Labour Media release

Media release from NSFL President Danny Cavanagh re federal funding for provinces

Nova Scotia Federation of Labour President Danny Cavanagh is pleased with the announcement that the federal, provincial and territorial governments have reached a deal on federal funding of $19 billion through the “Safe Restart Agreement.” “It’s still short on details, but it looks promising for things like ten paid days of sick leave, and we hope the Minister of Labour and the Nova Scotia Government jump on board. This sick-leave program is essential because nobody should feel pressured to work sick and lifting that anxiety from workers will be a relief for their mental health.

 “We are pleased to see items like childcare as we have been calling for public childcare for a long time, and now would be an excellent time to make that move. Providing affordable and accessible public childcare will remove significant barriers holding many parents back,” Cavanagh says.

The federal government has a $2.5 billion promise for federal transfers to early learning and childcare. It’s time for this country to have a system of affordable, accessible public childcare supported by the provinces. 

Cavanagh says he knows that many small businesses are struggling and need help, and they should be a priority over the larger corporations that may not need as much. Personal protective equipment for workers is an employer’s responsibility under the Occupational Health and Safety Act. The bottom line is that workers need protection, and companies should not become too reliant on governments to provide proper equipment. There is also a massive opportunity for the procurement of locally made Nova Scotia personal protective equipment (PPE). We would encourage more government support for local and domestic manufacturing/plant conversion to produce the needed PPE to help drive our local economy.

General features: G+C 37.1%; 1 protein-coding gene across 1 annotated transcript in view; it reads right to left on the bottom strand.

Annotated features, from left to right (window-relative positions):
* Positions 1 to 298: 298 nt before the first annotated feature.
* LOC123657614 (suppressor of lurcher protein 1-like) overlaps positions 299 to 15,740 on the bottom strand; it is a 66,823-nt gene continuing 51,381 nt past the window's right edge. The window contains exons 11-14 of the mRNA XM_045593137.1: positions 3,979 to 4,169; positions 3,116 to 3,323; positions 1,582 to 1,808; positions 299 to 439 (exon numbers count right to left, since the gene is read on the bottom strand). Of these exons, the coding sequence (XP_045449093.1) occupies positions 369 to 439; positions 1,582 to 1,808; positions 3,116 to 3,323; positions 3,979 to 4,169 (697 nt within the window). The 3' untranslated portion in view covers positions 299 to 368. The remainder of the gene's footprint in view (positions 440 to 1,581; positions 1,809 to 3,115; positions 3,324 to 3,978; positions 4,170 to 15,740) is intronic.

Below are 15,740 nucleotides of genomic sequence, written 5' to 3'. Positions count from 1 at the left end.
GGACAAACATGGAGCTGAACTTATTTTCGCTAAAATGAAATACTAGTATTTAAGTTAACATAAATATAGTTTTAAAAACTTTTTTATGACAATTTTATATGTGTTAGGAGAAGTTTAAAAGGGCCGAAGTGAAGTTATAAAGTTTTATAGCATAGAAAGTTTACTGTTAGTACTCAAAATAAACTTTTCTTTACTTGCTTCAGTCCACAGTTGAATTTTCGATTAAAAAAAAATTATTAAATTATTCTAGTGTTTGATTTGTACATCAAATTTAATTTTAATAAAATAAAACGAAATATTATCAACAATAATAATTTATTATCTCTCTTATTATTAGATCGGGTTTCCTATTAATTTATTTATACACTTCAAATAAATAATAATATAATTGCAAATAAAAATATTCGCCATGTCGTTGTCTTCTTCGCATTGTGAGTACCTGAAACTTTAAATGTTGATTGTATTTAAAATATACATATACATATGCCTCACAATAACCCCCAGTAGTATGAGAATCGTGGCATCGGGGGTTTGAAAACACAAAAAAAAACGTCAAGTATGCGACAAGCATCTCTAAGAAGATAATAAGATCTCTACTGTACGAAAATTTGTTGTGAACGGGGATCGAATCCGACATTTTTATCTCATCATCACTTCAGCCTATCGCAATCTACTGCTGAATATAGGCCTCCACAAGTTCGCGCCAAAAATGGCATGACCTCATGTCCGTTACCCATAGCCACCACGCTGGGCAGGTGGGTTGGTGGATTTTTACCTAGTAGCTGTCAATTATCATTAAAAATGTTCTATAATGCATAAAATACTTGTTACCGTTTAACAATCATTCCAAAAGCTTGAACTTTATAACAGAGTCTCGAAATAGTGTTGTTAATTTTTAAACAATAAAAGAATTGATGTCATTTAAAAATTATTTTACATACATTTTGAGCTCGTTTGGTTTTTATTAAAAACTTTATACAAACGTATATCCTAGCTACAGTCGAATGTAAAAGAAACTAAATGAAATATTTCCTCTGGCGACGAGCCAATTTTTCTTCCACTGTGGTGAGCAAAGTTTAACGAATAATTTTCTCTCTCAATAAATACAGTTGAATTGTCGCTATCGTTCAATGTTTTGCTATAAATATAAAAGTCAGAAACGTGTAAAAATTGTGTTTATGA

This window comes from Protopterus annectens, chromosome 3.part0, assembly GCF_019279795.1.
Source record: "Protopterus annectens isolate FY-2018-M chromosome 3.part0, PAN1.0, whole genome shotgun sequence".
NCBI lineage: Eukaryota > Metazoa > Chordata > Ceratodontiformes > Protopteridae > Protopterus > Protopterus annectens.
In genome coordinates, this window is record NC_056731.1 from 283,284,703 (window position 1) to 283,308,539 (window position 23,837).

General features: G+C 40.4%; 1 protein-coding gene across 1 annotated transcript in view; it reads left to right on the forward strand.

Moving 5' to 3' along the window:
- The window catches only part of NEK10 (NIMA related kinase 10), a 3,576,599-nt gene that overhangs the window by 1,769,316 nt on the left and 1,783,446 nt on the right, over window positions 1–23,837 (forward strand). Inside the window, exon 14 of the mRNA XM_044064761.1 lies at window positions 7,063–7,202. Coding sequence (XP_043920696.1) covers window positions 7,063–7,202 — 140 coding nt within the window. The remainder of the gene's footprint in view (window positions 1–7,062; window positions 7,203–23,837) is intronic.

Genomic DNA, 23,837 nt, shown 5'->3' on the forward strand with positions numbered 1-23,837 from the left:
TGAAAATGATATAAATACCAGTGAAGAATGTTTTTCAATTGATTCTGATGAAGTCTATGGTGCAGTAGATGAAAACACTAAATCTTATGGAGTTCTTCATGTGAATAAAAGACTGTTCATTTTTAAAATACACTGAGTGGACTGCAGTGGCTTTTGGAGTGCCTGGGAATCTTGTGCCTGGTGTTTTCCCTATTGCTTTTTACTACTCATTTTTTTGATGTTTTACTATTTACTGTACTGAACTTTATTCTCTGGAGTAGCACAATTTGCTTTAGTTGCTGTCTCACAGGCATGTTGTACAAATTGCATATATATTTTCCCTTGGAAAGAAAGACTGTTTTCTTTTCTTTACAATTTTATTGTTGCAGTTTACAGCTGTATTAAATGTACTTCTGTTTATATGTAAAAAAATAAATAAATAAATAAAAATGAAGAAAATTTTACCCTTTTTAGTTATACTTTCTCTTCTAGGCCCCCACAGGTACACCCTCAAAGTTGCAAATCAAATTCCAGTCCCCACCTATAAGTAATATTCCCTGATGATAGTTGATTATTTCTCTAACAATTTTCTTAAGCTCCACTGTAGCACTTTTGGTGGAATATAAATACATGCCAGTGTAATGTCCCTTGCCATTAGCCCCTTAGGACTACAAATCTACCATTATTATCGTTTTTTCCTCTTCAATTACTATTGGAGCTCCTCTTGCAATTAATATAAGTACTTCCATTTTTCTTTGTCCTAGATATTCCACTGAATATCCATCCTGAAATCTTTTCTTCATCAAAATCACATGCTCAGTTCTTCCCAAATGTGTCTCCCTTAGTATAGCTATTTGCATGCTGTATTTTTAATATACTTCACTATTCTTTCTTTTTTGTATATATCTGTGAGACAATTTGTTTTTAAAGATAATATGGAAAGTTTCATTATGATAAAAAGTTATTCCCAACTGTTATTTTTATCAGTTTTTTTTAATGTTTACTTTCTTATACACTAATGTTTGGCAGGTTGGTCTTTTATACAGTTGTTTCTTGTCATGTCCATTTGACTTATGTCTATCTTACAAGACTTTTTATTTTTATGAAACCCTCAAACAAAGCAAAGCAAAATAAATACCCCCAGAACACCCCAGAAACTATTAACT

“We hope many of those employers will also join the call for paid sick days. Why would any employer want its employees to come to work ill? Getting ten days of paid sick leave funded by the federal government to discourage workers with precarious employment from going into work sick and this must be supported by government and employers. On the provision of paid sick leave, the details are going to be crucial. We hope that the government intends to make this benefit permanent. We’ll be asking the questions: Why wouldn’t employers and government support ill workers recuperate at home, instead of infecting co-workers and the public by going to work sick. Ten paid sick days must be a permanent measure? If European and OECD countries can provide paid sick leave for workers without the sky falling, why can’t Canada?

 “Municipal governments need help, and we hope they get it and that the money earmarked to keep transit operations goes there. It’s one thing for Premier McNeil to welcome the deal, now it’s time to open up the legislature to debate where and how this money will be spent,” says Cavanagh.